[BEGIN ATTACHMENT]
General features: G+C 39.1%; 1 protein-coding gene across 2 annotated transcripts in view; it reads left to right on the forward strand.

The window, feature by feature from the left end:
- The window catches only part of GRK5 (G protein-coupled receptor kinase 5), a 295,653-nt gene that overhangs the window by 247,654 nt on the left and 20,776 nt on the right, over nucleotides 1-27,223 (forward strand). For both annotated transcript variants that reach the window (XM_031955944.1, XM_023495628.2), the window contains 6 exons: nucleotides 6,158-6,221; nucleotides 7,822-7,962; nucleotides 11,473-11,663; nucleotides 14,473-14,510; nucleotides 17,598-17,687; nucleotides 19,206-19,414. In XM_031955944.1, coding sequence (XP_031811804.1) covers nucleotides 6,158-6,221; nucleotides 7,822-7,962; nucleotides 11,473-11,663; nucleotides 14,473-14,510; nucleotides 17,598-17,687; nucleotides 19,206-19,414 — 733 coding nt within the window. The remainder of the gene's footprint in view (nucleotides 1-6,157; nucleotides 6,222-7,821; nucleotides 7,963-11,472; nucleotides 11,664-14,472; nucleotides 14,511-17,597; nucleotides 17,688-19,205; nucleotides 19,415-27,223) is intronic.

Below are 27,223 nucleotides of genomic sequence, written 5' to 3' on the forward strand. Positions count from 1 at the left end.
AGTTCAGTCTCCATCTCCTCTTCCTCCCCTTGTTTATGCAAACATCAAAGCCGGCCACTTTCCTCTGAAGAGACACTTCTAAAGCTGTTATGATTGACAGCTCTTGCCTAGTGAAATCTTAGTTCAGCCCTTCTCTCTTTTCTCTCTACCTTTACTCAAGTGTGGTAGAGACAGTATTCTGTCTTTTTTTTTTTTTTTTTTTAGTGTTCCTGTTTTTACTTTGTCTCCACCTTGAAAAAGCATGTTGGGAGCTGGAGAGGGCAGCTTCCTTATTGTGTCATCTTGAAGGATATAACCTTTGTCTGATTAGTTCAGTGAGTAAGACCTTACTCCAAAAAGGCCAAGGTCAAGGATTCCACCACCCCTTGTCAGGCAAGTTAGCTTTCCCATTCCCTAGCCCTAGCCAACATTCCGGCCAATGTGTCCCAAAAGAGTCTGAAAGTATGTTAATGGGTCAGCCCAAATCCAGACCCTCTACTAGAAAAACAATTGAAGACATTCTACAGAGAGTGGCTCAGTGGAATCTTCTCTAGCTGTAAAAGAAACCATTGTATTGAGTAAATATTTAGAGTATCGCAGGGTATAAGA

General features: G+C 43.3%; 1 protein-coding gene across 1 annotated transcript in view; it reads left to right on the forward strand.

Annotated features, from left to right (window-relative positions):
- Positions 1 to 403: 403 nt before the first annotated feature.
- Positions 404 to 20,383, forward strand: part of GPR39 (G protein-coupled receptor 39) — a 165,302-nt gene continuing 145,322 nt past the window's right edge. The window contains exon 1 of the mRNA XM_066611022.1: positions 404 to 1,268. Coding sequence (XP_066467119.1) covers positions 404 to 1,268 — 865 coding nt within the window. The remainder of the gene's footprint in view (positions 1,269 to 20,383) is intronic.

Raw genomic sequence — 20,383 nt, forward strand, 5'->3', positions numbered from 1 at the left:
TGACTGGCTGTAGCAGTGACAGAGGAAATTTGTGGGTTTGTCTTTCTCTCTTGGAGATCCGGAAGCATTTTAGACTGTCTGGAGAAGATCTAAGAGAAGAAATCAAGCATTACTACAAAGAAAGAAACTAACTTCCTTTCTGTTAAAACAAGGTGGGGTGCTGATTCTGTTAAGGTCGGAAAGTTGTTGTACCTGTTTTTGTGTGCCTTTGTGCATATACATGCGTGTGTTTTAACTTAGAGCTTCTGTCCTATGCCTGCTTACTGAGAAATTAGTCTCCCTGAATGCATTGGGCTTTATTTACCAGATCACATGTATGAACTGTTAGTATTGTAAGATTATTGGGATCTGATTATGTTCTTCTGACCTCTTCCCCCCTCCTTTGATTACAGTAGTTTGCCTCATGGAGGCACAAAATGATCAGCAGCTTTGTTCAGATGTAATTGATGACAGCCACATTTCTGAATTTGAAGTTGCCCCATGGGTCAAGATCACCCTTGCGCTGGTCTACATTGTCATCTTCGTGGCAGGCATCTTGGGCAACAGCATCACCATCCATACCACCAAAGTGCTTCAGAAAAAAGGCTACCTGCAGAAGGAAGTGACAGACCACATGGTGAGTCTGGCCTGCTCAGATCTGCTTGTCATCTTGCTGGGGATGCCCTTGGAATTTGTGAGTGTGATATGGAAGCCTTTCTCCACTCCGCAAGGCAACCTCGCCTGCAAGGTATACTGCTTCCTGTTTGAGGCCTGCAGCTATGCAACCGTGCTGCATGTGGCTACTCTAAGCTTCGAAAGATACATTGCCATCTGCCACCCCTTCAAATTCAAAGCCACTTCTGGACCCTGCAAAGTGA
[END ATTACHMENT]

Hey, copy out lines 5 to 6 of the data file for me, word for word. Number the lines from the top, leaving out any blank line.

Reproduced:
AGTTCAGTCTCCATCTCCTCTTCCTCCCCTTGTTTATGCAAACATCAAAGCCGGCCACTTTCCTCTGAAGAGACACTTCTAAAGCTGTTATGATTGACAGCTCTTGCCTAGTGAAATCTTAGTTCAGCCCTTCTCTCTTTTCTCTCTACCTTTACTCAAGTGTGGTAGAGACAGTATTCTGTCTTTTTTTTTTTTTTTTTTTAGTGTTCCTGTTTTTACTTTGTCTCCACCTTGAAAAAGCATGTTGGGAGCTGGAGAGGGCAGCTTCCTTATTGTGTCATCTTGAAGGATATAACCTTTGTCTGATTAGTTCAGTGAGTAAGACCTTACTCCAAAAAGGCCAAGGTCAAGGATTCCACCACCCCTTGTCAGGCAAGTTAGCTTTCCCATTCCCTAGCCCTAGCCAACATTCCGGCCAATGTGTCCCAAAAGAGTCTGAAAGTATGTTAATGGGTCAGCCCAAATCCAGACCCTCTACTAGAAAAACAATTGAAGACATTCTACAGAGAGTGGCTCAGTGGAATCTTCTCTAGCTGTAAAAGAAACCATTGTATTGAGTAAATATTTAGAGTATCGCAGGGTATAAGA

General features: G+C 43.3%; 1 protein-coding gene across 1 annotated transcript in view; it reads left to right on the forward strand.